I can’t think of a more independent-minded person than my father who educated his four sons from a village where most lived as peasant farmers.

And how our village became one of the most progressive: luck and the times had something to do with that but also vision and immense hard work and a community of feelings and techniques of survival together.

Somehow they understood the value of education, though they never had much themselves.

It was a remarkable community relationship of people who, as strangers, were travellers in the same boat across the seven seas.

Deep in them was their ancestral knowledge of life and the wisdom of oral traditions.

And that helped them survive with some sense of wholeness and humane dignity.

They might have emerged out of a well, but it was their well and they knew it well.

The vast Pacific was a different world.

Education, they realised, was the key to their sense of self-independence as their ancestral land, Mother India, struggled for her independence.

The waves from the Indian ocean touched the island shores and entered and enriched their consciousness.

That they and India, after terrible sacrifices, achieved freedom that was scarred and marred is, of course, a sad and saddening narrative.

The journey transformed them in a myriad ways – once you have left your habitus, the world changes and you have to learn to swim or sink.

Exile is never a permanent, unalterable condition. It teaches one to find ways and means of living and loving.

We should know it because 108 years later their progeny were once again in the same boat, so to speak; though some were flying in Boeing 747.

And this time it was a misguided  colonel, fed on their labour and sacrifice, who had misbehaved so brutally, and betrayed so casually.

Once again their children’s children found ways of surviving and building their homes in new and more urbane worlds: in Australasia, and North America, former British colonies.

But the gift of this resilience had come from their many illiterate ancestors of simple faith and deep fortitude.

I’ve often wondered where did this strength of character come towards the resistance of the bullying tactics of those in power? Doubtless from the girmit experience: Gandhi had understood it as no other man or woman and used it against the mightiest empire, using the riches of the small merchants and the belief in the basic goodness of a peasant people.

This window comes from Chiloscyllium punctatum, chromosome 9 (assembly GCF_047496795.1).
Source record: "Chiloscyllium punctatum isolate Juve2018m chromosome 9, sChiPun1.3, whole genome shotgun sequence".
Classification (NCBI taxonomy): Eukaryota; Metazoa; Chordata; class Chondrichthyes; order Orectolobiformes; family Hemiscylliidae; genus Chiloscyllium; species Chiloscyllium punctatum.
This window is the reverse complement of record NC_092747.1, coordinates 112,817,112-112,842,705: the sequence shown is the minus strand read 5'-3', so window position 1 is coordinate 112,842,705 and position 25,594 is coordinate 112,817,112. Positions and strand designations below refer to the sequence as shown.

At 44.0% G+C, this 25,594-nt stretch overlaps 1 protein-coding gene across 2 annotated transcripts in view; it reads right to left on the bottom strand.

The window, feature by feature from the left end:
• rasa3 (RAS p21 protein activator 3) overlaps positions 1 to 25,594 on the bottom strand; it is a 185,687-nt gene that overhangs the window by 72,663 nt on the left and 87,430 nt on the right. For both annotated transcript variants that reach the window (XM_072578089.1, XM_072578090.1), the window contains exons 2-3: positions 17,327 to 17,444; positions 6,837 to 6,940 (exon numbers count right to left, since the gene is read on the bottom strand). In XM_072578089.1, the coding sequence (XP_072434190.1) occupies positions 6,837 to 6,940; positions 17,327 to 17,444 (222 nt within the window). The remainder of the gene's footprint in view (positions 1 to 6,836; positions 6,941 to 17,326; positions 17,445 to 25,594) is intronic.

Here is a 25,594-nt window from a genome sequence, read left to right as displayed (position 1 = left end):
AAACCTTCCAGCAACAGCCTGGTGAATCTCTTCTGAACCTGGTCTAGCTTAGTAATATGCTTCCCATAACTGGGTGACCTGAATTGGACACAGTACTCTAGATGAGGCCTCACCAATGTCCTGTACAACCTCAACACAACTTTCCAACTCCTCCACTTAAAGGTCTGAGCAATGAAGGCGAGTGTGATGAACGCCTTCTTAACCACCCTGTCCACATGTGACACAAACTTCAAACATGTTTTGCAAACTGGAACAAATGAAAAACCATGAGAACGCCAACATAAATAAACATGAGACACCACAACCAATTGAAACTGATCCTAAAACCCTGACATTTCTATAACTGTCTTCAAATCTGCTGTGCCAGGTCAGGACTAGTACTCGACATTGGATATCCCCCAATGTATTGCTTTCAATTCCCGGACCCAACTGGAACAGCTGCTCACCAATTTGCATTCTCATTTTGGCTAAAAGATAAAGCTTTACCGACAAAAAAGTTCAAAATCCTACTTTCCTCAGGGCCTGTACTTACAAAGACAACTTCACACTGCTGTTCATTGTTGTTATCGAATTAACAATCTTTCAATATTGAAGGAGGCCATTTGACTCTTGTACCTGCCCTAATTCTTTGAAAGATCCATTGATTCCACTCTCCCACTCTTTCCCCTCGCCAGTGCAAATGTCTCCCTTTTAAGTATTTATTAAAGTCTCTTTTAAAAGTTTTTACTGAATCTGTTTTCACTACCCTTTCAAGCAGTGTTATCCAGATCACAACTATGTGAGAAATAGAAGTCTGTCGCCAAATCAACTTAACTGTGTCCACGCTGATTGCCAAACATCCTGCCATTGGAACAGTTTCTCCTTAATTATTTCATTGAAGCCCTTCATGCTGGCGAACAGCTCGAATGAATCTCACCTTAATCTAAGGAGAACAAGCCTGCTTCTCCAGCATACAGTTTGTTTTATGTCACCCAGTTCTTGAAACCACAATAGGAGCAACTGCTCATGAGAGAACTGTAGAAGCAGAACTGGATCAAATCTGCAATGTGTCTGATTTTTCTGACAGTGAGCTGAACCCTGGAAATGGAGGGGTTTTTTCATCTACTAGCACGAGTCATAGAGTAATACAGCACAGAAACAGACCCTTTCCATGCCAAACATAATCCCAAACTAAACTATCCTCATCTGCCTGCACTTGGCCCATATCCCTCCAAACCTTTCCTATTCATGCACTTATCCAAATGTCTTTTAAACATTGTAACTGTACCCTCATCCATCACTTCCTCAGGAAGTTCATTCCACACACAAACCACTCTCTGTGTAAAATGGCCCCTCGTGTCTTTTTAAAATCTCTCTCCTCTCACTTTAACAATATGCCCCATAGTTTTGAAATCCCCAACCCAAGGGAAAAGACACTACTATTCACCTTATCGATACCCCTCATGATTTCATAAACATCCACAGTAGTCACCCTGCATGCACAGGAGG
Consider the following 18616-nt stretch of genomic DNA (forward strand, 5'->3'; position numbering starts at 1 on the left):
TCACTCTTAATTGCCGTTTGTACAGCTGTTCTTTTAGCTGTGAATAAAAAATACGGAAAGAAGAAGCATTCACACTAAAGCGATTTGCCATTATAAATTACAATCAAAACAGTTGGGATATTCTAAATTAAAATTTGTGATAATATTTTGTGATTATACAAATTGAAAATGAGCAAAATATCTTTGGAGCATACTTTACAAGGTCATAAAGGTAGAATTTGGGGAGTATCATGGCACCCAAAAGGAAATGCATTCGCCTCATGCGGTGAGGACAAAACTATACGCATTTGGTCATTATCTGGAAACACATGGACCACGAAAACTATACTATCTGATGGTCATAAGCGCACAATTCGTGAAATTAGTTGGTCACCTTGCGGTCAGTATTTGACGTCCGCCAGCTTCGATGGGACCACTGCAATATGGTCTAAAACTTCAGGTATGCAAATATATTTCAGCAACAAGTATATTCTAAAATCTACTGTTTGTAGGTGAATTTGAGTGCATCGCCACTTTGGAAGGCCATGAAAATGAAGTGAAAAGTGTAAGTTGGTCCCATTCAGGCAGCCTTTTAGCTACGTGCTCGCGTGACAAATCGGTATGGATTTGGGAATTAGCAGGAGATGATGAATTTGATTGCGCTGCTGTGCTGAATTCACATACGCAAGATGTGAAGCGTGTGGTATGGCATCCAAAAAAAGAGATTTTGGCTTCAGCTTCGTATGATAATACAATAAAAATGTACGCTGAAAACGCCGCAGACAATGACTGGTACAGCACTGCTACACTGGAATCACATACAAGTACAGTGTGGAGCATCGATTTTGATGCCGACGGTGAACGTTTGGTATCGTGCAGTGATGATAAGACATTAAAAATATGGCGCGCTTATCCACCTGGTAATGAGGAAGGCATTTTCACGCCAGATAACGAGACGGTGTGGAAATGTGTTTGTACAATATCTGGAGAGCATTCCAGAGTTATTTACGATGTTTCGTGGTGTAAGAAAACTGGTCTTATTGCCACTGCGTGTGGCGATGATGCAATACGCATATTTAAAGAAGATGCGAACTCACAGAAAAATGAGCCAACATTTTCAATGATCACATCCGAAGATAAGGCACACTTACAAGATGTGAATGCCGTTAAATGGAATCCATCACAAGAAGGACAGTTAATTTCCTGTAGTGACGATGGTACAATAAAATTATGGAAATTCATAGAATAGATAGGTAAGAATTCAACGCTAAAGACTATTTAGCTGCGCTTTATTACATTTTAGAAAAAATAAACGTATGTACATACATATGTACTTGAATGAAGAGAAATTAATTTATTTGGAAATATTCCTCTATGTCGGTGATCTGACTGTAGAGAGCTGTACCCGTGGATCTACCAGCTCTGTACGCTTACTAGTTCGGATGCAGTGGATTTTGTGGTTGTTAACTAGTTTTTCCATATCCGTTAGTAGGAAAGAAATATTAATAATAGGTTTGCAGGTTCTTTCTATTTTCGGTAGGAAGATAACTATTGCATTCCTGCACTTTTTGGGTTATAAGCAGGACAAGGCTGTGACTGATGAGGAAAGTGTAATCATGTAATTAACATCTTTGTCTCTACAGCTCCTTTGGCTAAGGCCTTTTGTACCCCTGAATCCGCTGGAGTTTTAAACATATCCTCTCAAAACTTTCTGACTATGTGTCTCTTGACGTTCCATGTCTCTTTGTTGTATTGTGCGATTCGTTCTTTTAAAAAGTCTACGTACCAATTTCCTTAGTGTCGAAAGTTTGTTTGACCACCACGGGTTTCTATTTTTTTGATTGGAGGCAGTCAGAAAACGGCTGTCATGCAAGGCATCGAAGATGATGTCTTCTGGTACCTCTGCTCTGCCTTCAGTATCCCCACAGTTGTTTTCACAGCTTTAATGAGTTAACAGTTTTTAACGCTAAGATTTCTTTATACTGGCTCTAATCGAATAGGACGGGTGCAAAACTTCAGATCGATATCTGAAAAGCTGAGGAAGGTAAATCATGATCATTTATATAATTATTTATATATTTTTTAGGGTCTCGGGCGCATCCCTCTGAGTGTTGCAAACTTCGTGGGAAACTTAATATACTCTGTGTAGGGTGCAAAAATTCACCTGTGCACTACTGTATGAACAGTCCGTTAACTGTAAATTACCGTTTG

The Girmityas became enmeshed in a system that was dehumanising and degrading; it was also immoral.

Much of the stain of slavery was visible in the attitude and treatment of these people.

Slavery was abolished; a new system had to be fashioned, after a fashion. It lasted for almost a century.

But the fact that the girmit people had come from a living community, with a living language and culture, gave them the will and wisdom to create another in another land.

Today no matter what different destinations we may be contemplating, we’ve one thing in common: a common country, shared citizenry and destiny that give us all a common identity on which a decent present can be created and a vibrant future forged.

Because of our globalised world: migration, diaspora, education, employment, interdependence, travel, the world for us has expanded unbelievably: the Fijians have become travellers as never before: indigenous and migrants and their connections is a beneficial aspect of our Fijian life for the region and beyond.

And these sea-changes emerged within three decades of massive change and challenges.

And from their growing up in Fiji: the language, the multicultural world, the ability to get along with people, strangers and visitors, who look different and have differences, it’s Fiji, the country of their birth, that gave them these gifts; and it proved invaluable – as invaluable as India’s gift of the acceptance of life in its many vicissitudes and multitudinous variety.

All was kismet and karma, but like ducks in a pond serenely swimming but furiously paddling below the surface to keep afloat.

Added to this was the understanding of suffering as an indispensable condition of our being and becoming.

India for them was not a rich country, but they knew it as their ‘mulk’–their inalienable homeland. And home was home – poor or rich, a hut or a palace.

Many of their stories and legends heightened their awareness of these truths of existence. Like death, suffering was always present as shadows under the green boughs of the tree of life.